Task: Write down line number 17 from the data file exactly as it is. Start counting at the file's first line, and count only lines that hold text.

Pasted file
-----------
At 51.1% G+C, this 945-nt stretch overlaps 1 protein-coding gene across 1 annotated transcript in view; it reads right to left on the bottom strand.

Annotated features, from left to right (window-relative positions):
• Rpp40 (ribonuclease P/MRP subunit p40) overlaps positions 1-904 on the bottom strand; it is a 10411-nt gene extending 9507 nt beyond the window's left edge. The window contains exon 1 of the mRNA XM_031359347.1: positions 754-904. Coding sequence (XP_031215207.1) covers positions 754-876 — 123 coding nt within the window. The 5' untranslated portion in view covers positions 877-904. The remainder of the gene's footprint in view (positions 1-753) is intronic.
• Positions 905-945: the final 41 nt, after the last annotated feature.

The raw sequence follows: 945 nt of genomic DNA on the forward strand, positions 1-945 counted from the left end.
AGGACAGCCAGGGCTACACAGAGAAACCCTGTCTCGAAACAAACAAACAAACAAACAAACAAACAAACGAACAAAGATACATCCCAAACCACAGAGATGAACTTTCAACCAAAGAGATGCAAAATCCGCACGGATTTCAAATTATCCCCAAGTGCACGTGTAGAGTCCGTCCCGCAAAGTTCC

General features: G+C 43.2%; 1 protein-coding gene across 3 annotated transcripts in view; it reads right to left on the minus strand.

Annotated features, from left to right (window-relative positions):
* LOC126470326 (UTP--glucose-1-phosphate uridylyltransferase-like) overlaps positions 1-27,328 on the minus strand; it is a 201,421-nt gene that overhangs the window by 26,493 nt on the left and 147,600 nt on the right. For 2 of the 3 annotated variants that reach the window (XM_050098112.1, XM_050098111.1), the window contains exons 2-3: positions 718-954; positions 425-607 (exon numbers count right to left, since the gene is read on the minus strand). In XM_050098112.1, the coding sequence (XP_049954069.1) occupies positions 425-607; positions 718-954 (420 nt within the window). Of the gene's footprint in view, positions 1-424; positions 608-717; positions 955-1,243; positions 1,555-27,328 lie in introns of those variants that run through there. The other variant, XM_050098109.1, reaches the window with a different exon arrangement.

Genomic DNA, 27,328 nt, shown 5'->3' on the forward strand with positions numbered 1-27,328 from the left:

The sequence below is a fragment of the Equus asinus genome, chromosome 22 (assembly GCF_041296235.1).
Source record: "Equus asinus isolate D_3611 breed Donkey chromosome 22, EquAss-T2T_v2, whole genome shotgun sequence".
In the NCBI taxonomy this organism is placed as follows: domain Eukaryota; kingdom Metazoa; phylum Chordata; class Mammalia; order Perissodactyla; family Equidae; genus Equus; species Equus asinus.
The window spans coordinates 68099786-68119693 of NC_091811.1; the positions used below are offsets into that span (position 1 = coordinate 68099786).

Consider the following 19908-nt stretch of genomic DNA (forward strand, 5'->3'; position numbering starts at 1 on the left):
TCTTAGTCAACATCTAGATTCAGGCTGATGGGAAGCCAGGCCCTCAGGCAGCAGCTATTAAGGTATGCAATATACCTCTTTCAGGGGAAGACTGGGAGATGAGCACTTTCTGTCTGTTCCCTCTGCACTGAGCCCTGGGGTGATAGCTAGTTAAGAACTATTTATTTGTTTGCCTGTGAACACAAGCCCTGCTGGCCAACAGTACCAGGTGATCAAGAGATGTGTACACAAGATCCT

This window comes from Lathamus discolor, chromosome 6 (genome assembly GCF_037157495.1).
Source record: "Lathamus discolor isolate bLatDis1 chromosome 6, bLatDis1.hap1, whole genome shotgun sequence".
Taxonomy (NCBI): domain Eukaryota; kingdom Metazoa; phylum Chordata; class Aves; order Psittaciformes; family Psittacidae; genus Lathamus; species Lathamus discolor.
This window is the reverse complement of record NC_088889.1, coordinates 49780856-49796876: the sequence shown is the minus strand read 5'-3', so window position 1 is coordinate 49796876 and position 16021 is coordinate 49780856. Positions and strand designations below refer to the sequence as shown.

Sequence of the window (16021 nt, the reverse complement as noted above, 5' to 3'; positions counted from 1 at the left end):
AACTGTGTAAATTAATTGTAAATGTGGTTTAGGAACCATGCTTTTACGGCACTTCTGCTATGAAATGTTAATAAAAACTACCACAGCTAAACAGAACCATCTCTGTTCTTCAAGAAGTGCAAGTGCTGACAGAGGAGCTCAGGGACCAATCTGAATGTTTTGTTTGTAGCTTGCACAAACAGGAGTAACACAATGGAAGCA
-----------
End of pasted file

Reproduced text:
This window comes from Lathamus discolor, chromosome 6 (genome assembly GCF_037157495.1).